Arik Hesseldahl

Recent Posts by Arik Hesseldahl

What Tech Companies Are Spending in Washington

It’s no big surprise that big companies spend a lot of money in Washington to try to influence the outcome of pending legislation and to try to talk lawmakers and agency officials out of regulating one thing or another. It sometimes is surprising when you see exactly how much is being spent.

The latest batch of disclosure reports for lobbying expenditures during the third quarter have been released, and the Associated Press has been doing the yeoman’s work of moving a batch of short stories summarizing the facts contained in these disclosures. I noticed several focused on tech companies, and I thought I’d summarize the summaries, with a few highlights.

Verizon spent $3.83 million lobbying on several issues, including taxes and texting while driving, at numerous branches of the federal government, including the White House, Congress, the Internal Revenue Service and the Federal Trade Commission. It spent $2.96 million in the same period a year ago.

AT&T spent $3.47 million, up from $3.18 million a year ago. Its agenda items included legislation on calling cards, broadband buildouts and distracted driving.

Hewlett-Packard spent $1.6 million–nearly double the $970,000 it spent in the third quarter of last year–chatting with members of Congress and officials at the Department of Justice and the Commerce Department about taxes, immigration and how government agencies use technology in the areas of health care and law enforcement.

Microsoft spent $1.63 million, an increase from $1.49 million a year ago. It visited Congress, the Pentagon and the Departments of Commerce and Homeland Security to talk about computer security, how the government buys software and the competitive state of online advertising. It also lobbied the Federal Communications Commission on net neutrality.

Oracle spent $1.6 million, up from $1.3 million, lobbying Congress, the Pentagon and the Department of Homeland Security on patent litigation and the government’s technology spending plans.

Google spent $1.2 million in the third quarter (which TechCrunch noted in October following a press release by Consumer Watchdog), an increase from $1.08 million in the same period a year ago.

IBM spent $1 million, up from $850,000 a year ago, talking about transportation, the power grid, funding for research and the military, on visits to Congress and the Departments of Transportation, Defense, and Health and Human Services.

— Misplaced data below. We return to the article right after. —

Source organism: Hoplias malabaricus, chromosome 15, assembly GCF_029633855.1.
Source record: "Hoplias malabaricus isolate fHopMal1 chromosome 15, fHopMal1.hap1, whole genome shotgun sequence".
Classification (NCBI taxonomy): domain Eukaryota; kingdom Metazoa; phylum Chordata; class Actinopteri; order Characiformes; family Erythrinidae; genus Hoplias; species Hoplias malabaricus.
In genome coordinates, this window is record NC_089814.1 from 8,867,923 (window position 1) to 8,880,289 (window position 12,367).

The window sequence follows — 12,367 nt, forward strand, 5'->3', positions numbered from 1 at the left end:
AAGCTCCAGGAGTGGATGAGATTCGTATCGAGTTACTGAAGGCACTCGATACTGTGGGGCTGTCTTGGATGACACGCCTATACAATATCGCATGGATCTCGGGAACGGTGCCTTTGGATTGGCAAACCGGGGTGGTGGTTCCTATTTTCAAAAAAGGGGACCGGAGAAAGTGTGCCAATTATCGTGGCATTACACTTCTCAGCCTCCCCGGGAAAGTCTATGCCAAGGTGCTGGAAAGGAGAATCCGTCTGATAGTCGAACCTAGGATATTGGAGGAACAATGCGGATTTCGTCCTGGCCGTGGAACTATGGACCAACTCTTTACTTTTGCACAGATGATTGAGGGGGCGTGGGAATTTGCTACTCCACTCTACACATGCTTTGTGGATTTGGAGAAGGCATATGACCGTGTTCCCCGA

Intel spent $830,000, which is notable because the amount decreased from $1.1 million a year ago. Intel was the target of both a private antitrust lawsuit from rival Advanced Micro Devices and a government antitrust investigation by the Federal Trade Commission, both of which were intensifying in the fall. Both cases have since been settled. Its efforts were in immigration, government research funding and issues related to trademarks and education.

Yahoo spent $540,000, up from $510,000 a year ago.

Apple, easily the most influential company in consumer technology today, spent relatively little on lobbying efforts: Only $340,000.

Facebook spent $120,000.

For a little more on what companies spend on lobbying efforts in Washington, it’s always enlightening to peruse the database maintained by the Center for Responsive Politics, which tracks not only lobbying expenditures but campaign contributions.

As you can see, the CRP shows that, among computer and Internet companies, Microsoft was the leading lobbying spender for the first nine months of the year. The wireless industry’s trade association, the CTIA, led the pack in the telephone equipment and services category, spending more than $6 million. Meanwhile, Verizon and AT&T each spent more than $12 million.


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